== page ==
By John Barham, International Editor
Record oil revenues are making Nigeria's conflicts harder to solve.
Record oil prices are affecting stability and security around the world in some unexpected ways and not always for the better.
In Nigeria’s oil-rich Niger Delta region, rising oil incomes have led to what one analyst calls an “unfortunately sustainable stalemate” between government forces and well-armed rebels. Neither is strong enough to crush the other, and neither feels under any pressure to concede ground.
Although money is flowing into state coffers, Nigerian government forces have not been able to prevent a steady shut down of land-based oil production. Rebels from the Movement for the Emancipation of the Niger Delta (MEND) have launched five attacks on oil facilities in the Niger Delta since it resumed a campaign of violence in April. The attacks have forced Royal Dutch Shell to cut output by more than 164,000 barrels of oil per day (bpd). MEND also said it attacked Shell facilities in southern Bayelsa state on Saturday, which caused an oil spill and forced the company to cut production.
Nigeria has had to shut down more than half of its total oil output following rebel attacks and a workers' strike, thereby risking its position as Africa's top oil exporter to Angola. The Niger Delta is the heart of Nigeria's oil industry, which exports around 2.0 million bpd.
Rebels in the Delta have been fighting government forces since 2006 to demand a greater share of the region’s oil output. They have kidnapped western oil executives and their families, attacked oil installations, and clashed with government troops. The government of President Umaru Yar'Adua has maintained a strong military presence in the region, fueling accusations of human rights abuses and deepening resentment among the local population.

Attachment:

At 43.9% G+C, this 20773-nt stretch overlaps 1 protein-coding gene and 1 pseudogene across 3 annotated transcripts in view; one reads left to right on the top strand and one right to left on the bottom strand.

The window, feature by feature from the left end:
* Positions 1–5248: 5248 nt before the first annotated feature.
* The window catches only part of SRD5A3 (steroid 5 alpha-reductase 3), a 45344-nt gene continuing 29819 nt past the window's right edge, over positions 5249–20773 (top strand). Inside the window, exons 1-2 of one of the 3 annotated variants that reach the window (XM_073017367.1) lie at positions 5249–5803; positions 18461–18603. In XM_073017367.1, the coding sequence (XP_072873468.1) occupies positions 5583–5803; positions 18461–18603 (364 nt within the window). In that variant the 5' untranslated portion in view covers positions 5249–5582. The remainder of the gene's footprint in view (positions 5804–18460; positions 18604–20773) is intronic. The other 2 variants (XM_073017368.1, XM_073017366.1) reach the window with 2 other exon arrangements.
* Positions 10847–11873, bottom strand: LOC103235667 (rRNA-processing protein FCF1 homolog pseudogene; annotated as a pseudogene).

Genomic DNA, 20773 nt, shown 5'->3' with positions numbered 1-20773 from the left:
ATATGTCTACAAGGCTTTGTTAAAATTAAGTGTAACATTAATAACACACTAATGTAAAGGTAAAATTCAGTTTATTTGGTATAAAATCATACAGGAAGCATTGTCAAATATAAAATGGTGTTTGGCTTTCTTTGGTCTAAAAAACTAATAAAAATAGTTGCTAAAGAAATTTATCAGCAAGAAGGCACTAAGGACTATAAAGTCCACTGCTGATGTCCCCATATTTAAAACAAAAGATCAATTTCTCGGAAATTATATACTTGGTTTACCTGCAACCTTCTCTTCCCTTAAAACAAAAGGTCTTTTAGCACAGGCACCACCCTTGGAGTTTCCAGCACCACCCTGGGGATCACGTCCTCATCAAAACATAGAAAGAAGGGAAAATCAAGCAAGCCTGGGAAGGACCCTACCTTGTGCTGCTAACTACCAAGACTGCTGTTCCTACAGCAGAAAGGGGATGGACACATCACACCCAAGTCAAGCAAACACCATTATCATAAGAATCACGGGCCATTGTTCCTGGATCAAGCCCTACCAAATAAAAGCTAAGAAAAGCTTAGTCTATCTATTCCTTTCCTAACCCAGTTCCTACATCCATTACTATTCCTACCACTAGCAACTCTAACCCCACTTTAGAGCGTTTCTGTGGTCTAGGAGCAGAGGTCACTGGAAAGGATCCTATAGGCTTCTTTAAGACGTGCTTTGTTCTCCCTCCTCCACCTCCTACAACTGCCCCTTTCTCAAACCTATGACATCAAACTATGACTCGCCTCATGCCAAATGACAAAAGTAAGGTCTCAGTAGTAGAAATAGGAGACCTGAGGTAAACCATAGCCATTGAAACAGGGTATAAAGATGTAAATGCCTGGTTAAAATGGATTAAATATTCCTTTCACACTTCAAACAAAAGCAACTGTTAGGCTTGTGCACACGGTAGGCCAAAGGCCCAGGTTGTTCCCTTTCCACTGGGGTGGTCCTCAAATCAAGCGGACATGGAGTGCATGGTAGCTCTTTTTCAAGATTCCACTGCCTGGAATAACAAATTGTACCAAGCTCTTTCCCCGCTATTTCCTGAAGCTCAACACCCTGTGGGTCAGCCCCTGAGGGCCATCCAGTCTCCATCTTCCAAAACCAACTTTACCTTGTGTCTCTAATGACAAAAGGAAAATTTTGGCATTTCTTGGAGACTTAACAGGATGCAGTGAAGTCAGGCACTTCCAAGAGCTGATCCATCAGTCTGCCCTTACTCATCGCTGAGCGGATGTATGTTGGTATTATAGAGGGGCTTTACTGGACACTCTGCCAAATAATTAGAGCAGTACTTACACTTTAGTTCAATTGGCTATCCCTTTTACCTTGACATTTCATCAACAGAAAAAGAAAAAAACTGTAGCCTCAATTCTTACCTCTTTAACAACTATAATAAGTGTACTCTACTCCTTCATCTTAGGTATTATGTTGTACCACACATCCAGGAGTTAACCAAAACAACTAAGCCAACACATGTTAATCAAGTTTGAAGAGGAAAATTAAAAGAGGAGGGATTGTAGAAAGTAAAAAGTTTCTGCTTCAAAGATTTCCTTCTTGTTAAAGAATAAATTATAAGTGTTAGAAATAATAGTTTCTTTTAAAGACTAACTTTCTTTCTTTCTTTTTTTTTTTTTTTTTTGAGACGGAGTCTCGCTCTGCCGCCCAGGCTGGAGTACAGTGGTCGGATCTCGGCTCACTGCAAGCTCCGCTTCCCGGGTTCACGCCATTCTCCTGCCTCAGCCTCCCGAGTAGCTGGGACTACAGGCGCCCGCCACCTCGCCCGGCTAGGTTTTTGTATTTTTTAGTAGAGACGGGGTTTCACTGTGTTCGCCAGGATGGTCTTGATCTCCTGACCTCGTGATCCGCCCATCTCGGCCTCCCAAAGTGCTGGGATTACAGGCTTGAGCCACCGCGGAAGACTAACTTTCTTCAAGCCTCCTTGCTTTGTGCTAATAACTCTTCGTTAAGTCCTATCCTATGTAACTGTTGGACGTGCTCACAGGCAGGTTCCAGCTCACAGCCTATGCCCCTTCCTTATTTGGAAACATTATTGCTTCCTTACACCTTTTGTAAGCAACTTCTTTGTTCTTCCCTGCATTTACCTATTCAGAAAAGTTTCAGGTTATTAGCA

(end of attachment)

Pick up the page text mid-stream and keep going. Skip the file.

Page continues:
“There is a fundamental problem, which is that there is an unfortunately sustainable equilibrium in terms of the conflict,” said Peter Lewis of Washington D.C.’s School of Advanced International Studies at a conference in Washington. He said that even though half of Nigeria’s oil production is now shut down, the government is not under economic pressure to make concessions that could end the unrest.
“With oil at $120 a barrel, with $50 billion-$60 billion in foreign reserves, a budget surplus, and the naira appreciating against the dollar, shut-ins are tolerable,” said Lewis. The oil companies are also sufficiently profitable that they can “handle” a loss in output from Nigeria. Global oil markets are responding to unrest in Nigeria by driving prices even higher.
Rebels and government forces are also in a military stalemate. Federal forces and militias are “evenly matched,” said Lewis. Rebels have rocket propelled grenades, missiles, machine guns, and bazookas in their arsenal. Worse still, powerful local governors are defying the authority of the federal government in Abuja by raising and paying for local militias as they build up their own local fiefdoms. “It’s very difficult to see how Abuja can get a grip on this,” said Lewis.
Local people are indifferent to the political struggle, said Dafe Ideh, a former Delta resident now living in the United States. “People are too worried about putting food on the table to think about politics or the rebels,” he said. He said finding work is their only priority. “Thirty percent of the people can get work in the oil industry but 70 percent can’t, so they are poor.”
Nigeria is relying on offshore oilfields for a growing share of its output, which government officials believe will be easier to defend from rebel attack than land-based wells. “But it’s foolish of them to think that [rebels] can’t hit those offshore facilities,” said Darren Kew, a Nigeria expert at University of Massachusetts -Boston. He said the U.S., the U.K., and the United Nations all need to get involved in naming and supporting an international mediator to end the conflict. “There’s a window open until the beginning of 2010 when electioneering will start for the next presidential elections,” he said.
For that to happen, the government must also come to terms with local organizations, said Judy Asuni ,a veteran Nigerian-American civil rights campaigner in the Delta.
“The government sees civil society as the enemy,” she said, "but people on ground need to be involved in their own security.” She warned that recent data on the inflow of arms into the Delta is “horrifying.” For peace to come to the Delta, she said, the political “environment has to change.”